Health leaders say Springfield hospitals could be forced to make difficult decisions about care
SPRINGFIELD, Mo. (KY3) - In a news briefing Friday, health leaders said local hospitals are nearing a crisis, overwhelmed with surges of COVID-19 patients. Officials say space is limited and staff is stressed.
In that briefing, a registered nurse from Mercy explained the harsh reality inside the walls of the hospital. She said beds cannot be available for patients unless staff is there to care for them, and right now, beds are already full because of COVID-19. That means patients with other health conditions could see the effects of a strained system.
“This virus does not care about your age, your gender, your race. We have seen, cared for and lost patients from all walks of life,” said Wanda Brown.
Brown is one of the nurses caring for COVID-19 patients at Mercy. She said she’s seen far too many unnecessary deaths from an unforgiving disease.
“We’re all hurting and we’re all very tired,” Brown said.
She said Mercy has four hospital wings dedicated to the virus.
“I know we have all heard statements made of how hospitals are not overwhelmed and our ICUs are not full. This is untrue. It is misleading. I think it provides a false sense of security for our community,” she said.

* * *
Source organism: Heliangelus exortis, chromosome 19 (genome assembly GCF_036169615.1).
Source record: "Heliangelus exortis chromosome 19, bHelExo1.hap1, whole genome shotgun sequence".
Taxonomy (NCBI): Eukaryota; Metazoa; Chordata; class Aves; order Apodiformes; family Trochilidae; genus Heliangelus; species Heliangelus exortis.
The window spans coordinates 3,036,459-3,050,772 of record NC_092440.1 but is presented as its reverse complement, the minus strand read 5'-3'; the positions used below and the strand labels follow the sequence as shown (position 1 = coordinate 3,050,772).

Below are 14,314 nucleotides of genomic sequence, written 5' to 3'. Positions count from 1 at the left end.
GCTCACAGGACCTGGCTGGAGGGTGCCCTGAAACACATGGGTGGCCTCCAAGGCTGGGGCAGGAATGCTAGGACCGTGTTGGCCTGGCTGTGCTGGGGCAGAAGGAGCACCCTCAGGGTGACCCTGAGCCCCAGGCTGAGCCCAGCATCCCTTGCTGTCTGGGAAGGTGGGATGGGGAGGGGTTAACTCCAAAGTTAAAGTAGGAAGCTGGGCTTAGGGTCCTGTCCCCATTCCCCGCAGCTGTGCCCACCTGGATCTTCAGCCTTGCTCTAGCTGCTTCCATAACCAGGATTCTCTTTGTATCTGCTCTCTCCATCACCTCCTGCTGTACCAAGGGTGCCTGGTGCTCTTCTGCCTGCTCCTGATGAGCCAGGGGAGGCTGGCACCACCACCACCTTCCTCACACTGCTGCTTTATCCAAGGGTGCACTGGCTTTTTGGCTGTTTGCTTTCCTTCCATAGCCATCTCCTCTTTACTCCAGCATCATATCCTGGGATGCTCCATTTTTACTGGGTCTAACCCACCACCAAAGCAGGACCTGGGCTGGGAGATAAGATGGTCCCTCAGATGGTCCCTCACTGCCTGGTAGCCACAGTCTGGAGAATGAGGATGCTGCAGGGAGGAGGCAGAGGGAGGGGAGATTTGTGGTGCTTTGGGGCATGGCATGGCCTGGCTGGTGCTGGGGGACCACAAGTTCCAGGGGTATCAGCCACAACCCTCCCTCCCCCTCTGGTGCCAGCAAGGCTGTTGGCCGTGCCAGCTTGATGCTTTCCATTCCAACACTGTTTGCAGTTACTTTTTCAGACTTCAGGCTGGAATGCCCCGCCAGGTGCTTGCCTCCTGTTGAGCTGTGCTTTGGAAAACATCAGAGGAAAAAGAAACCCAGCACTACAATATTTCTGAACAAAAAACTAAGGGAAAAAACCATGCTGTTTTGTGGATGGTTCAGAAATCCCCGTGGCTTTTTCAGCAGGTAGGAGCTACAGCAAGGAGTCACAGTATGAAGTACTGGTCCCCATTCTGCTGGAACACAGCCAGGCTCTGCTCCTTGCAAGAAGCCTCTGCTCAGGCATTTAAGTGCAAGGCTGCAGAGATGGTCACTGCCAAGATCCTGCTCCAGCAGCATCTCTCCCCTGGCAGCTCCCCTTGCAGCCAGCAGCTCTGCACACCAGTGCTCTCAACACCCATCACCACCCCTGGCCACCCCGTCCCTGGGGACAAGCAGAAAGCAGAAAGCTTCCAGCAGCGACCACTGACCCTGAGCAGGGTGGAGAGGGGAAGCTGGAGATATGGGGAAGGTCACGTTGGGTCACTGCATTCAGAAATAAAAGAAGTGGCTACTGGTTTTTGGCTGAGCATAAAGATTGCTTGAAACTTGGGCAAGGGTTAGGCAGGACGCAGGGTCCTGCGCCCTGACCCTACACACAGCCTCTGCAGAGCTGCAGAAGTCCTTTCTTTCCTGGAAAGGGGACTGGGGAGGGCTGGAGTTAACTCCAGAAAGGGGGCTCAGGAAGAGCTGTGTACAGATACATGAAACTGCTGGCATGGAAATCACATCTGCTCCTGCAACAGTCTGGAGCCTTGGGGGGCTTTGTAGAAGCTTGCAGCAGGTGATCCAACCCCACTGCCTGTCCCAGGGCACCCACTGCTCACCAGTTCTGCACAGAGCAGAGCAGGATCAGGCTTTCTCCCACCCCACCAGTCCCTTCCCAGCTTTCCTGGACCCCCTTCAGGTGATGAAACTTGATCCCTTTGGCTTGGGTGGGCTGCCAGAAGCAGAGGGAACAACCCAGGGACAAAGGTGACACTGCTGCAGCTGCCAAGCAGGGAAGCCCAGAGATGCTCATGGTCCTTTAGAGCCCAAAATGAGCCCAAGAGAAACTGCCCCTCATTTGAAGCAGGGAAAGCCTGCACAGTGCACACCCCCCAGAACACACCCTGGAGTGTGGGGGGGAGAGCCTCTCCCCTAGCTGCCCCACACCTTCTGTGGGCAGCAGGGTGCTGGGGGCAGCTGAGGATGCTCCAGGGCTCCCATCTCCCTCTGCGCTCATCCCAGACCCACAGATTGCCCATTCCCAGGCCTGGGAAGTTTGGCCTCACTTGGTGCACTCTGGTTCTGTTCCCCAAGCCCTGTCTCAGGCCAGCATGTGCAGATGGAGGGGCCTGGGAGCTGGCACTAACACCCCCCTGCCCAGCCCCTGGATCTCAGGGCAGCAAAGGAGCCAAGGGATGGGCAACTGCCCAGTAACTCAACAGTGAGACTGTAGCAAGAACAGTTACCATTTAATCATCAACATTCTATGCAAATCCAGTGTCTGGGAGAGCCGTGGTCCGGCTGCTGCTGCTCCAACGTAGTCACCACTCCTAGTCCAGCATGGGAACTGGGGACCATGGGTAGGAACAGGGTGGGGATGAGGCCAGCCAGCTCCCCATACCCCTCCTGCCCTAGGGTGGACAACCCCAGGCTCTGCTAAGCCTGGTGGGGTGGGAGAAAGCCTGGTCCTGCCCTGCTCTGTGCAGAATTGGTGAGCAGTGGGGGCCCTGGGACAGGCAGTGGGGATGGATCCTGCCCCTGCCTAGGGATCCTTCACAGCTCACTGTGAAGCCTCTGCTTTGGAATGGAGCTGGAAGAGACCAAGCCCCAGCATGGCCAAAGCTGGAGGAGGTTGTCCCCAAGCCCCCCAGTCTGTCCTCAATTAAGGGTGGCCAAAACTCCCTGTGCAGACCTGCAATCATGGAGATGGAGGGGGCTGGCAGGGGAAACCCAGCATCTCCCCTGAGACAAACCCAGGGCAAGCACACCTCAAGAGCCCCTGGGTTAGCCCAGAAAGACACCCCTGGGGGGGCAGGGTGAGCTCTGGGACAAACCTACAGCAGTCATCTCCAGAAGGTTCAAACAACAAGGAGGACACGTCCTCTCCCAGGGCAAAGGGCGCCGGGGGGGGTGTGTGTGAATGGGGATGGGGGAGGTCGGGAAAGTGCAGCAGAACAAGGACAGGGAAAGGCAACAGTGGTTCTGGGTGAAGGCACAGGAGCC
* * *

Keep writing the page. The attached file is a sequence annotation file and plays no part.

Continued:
In fact, Brown said, the number of people hospitalized with COVID-19 is expected to double in the coming weeks.
Dr. Shawn Usery, with CoxHealth, said that could require hospitals to make tough decisions.
“As our hospitals fill up and take more and more beds with COVID patients, that necessarily pushes out other patients,” Usery said.
Usery said Cox will add nearly 150 beds in the next few weeks, which is equivalent to a mid-sized hospital. However, he said, he needs more staff to care for the patients who fill that added space.
“We are currently looking across the United States to find nurses to help care for patients. That’s something we’ve been doing for the last several months. It’s something we’ll continue to do to make sure that we have staff to take care of our community,” he said.
Mercy is also trying to recruit healthcare workers from outside the area to help in Springfield. Dr. Mayrol Juarez said Mercy is having regular meetings to discuss the possibility of limiting care for non-COVID-19 patients, with a shortage of space and staff.
“At this point, there has not been the need to have that conversation, but if we don’t take action now, we will get there soon,” he said.
That reality urges an overworked nurse to beg her neighbors to do their part.
“Please wear your mask, please continue to socially distance, help us so we can help our patients and our communities,” Brown said.
Both Mercy and Cox shut down all non-emergency surgeries back in the spring to focus on caring for COVID-19 patients. Both hospitals say they are not planning to cancel any of those already scheduled, but may have to if the curve does not flatten soon.
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